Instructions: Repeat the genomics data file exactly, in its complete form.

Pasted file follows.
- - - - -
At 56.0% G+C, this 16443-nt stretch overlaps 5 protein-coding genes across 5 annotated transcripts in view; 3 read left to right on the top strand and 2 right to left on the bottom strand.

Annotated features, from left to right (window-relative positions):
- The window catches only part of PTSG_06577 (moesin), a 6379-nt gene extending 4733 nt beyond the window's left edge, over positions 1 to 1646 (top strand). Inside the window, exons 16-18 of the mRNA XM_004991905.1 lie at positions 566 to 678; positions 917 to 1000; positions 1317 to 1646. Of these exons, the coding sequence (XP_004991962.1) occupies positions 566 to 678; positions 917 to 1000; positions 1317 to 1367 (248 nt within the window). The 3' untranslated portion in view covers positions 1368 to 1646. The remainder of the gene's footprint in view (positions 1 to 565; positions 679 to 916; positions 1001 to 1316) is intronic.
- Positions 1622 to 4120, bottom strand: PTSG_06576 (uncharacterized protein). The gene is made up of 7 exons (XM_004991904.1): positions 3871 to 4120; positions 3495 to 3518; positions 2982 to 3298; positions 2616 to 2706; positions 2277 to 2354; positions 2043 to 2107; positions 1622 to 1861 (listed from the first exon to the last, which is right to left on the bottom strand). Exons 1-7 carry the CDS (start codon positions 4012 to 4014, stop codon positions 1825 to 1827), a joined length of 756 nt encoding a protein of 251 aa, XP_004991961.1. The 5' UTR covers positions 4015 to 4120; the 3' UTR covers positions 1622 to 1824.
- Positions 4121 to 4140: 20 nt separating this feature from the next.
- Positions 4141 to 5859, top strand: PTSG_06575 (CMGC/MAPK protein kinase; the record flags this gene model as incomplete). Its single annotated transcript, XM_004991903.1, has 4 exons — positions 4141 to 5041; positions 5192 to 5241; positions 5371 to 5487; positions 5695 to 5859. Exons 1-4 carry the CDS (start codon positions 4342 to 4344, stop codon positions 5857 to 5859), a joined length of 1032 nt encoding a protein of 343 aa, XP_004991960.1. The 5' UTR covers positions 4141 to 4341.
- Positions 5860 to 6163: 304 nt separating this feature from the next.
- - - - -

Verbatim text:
At 56.0% G+C, this 16443-nt stretch overlaps 5 protein-coding genes across 5 annotated transcripts in view; 3 read left to right on the top strand and 2 right to left on the bottom strand.

Annotated features, from left to right (window-relative positions):
- The window catches only part of PTSG_06577 (moesin), a 6379-nt gene extending 4733 nt beyond the window's left edge, over positions 1 to 1646 (top strand). Inside the window, exons 16-18 of the mRNA XM_004991905.1 lie at positions 566 to 678; positions 917 to 1000; positions 1317 to 1646. Of these exons, the coding sequence (XP_004991962.1) occupies positions 566 to 678; positions 917 to 1000; positions 1317 to 1367 (248 nt within the window). The 3' untranslated portion in view covers positions 1368 to 1646. The remainder of the gene's footprint in view (positions 1 to 565; positions 679 to 916; positions 1001 to 1316) is intronic.
- Positions 1622 to 4120, bottom strand: PTSG_06576 (uncharacterized protein). The gene is made up of 7 exons (XM_004991904.1): positions 3871 to 4120; positions 3495 to 3518; positions 2982 to 3298; positions 2616 to 2706; positions 2277 to 2354; positions 2043 to 2107; positions 1622 to 1861 (listed from the first exon to the last, which is right to left on the bottom strand). Exons 1-7 carry the CDS (start codon positions 4012 to 4014, stop codon positions 1825 to 1827), a joined length of 756 nt encoding a protein of 251 aa, XP_004991961.1. The 5' UTR covers positions 4015 to 4120; the 3' UTR covers positions 1622 to 1824.
- Positions 4121 to 4140: 20 nt separating this feature from the next.
- Positions 4141 to 5859, top strand: PTSG_06575 (CMGC/MAPK protein kinase; the record flags this gene model as incomplete). Its single annotated transcript, XM_004991903.1, has 4 exons — positions 4141 to 5041; positions 5192 to 5241; positions 5371 to 5487; positions 5695 to 5859. Exons 1-4 carry the CDS (start codon positions 4342 to 4344, stop codon positions 5857 to 5859), a joined length of 1032 nt encoding a protein of 343 aa, XP_004991960.1. The 5' UTR covers positions 4141 to 4341.
- Positions 5860 to 6163: 304 nt separating this feature from the next.